# Need Help Setting Constraints

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#### Guest

##### Guest
Howdy Hey!!

I'm trying to simulate (for fun and games during my lunch hour) tugging a rubber balloon down to the ocean floor... How do I set up my constraints such that pressure is exerted on all external surfaces (and of course some internal pressure) of my balloon??

#### Luis Aguirre

##### New member
Hello Hazmatt,

Here is the solution to your problem. Let's assume that you have a balloon with internal pressure of 3 atmospheres and of course the outside of the balloon sees 1 atmosphere. To run this analysis you will apply 2 atmospheres to the inside of the balloon an nothing to the outside this will create the same load condition as in the first case. In other words, use gage pressure to run your analysis. I Hope this helps.

Luis

G

#### Guest

##### Guest
I don't think you can get away without constraining anything. Otherwise, the model will fly off into space. Can you constrain the bottom of the balloon as if you were pulling it down from the knot?

#### bem

##### New member
An interesting problem, here's my 2 cents:

I created a hemisphere and a spherical coordinate system at the center of the hemisphere. I then constrained the inner surface fixed in theta & phi, but free in the radial direction. I then put a pressure on the outside. I'm getting a pretty uniform displacement in the radial direction.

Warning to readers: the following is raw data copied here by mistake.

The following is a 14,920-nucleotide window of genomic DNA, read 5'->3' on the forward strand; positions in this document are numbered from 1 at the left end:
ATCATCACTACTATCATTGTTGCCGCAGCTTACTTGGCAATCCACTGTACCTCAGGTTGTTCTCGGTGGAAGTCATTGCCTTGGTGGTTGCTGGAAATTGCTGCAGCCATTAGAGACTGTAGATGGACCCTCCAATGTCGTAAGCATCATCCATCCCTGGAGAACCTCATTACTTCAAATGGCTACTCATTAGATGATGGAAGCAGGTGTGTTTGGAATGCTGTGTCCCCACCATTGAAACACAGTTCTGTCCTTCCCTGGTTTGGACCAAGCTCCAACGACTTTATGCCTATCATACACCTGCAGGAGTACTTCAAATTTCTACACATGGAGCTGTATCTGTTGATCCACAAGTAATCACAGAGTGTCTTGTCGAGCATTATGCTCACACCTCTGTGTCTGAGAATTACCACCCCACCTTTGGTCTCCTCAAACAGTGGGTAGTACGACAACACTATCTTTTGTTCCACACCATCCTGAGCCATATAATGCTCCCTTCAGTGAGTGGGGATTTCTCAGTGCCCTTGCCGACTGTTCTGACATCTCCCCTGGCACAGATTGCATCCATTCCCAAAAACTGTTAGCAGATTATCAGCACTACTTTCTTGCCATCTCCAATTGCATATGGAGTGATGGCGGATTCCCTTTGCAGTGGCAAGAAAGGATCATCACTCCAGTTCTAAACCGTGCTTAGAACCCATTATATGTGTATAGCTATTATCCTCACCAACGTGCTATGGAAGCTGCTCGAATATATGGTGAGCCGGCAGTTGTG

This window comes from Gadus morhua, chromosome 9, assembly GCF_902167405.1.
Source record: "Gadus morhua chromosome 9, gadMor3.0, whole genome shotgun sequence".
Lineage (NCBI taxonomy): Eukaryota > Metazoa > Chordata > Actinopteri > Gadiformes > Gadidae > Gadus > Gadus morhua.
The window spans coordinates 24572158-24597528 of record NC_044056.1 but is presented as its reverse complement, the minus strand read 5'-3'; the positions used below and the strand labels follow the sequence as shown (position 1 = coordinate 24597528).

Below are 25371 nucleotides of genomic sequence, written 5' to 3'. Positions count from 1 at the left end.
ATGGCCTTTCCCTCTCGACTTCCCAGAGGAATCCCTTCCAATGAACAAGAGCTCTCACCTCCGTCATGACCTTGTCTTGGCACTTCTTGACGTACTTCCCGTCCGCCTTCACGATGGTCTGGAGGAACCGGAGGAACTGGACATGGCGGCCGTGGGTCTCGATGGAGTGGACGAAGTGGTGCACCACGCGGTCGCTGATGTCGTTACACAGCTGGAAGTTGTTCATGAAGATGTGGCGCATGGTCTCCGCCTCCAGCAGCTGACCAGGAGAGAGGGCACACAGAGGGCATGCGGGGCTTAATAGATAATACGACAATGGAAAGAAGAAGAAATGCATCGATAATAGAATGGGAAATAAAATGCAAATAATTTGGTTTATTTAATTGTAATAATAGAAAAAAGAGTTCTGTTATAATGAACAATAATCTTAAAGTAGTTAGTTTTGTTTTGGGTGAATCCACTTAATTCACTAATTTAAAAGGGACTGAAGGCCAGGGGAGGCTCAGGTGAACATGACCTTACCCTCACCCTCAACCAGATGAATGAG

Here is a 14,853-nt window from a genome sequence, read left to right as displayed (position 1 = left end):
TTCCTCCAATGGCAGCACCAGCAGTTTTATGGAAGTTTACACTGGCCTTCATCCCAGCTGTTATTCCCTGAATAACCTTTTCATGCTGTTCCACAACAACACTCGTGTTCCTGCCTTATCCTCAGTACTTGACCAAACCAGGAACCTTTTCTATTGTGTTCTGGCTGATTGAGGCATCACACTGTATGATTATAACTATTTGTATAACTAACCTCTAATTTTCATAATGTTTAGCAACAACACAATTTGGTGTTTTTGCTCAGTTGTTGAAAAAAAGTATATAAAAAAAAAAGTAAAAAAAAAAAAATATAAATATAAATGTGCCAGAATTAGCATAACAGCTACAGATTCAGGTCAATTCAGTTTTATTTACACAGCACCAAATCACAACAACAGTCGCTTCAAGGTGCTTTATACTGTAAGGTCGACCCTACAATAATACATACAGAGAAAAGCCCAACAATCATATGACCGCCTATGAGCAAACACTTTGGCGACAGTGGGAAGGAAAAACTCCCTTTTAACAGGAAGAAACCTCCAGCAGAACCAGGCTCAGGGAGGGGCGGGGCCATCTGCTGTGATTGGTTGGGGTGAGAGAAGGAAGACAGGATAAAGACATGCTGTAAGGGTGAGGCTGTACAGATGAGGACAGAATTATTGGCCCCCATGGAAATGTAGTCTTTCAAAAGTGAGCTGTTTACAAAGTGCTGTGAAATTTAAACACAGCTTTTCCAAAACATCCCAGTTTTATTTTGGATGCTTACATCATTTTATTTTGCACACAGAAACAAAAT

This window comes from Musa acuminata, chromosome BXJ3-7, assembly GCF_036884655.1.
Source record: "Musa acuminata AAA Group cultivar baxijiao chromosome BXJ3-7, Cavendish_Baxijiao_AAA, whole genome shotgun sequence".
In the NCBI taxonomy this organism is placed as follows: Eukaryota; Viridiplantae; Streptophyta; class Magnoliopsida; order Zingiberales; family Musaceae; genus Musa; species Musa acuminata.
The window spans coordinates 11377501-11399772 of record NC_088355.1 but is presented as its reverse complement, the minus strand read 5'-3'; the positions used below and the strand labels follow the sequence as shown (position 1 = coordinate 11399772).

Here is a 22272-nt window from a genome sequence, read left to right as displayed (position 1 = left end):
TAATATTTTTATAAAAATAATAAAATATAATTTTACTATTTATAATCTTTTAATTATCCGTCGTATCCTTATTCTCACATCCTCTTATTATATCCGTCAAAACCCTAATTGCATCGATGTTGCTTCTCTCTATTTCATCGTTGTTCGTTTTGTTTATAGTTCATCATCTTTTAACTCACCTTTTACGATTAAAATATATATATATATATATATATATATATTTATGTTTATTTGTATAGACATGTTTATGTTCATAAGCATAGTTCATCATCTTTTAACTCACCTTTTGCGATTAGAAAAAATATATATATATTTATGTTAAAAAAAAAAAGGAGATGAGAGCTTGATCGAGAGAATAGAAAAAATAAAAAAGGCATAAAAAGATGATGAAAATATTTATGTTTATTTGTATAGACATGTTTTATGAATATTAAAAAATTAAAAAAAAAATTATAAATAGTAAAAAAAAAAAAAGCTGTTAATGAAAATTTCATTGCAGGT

Have you tried a spring-to-ground to constrain your model? Also, what (if anything) are you using to simulate the atmosphere inside the balloon.

#### Luis Aguirre

##### New member
Hazmatt,

Here is anothere way you may be able to solve your problem assuming that the ballon is a perfect sphere and pressure is applied equally in all surfaces. If this is the case you can use symmetry and analyze a quarter of the sphere applying symmetrical constraints. In this case the model will be fully contraint and it will not affect the results. The constraints are there only to enforce the symmetry of the material boundary condition. Hope this helps!

Luis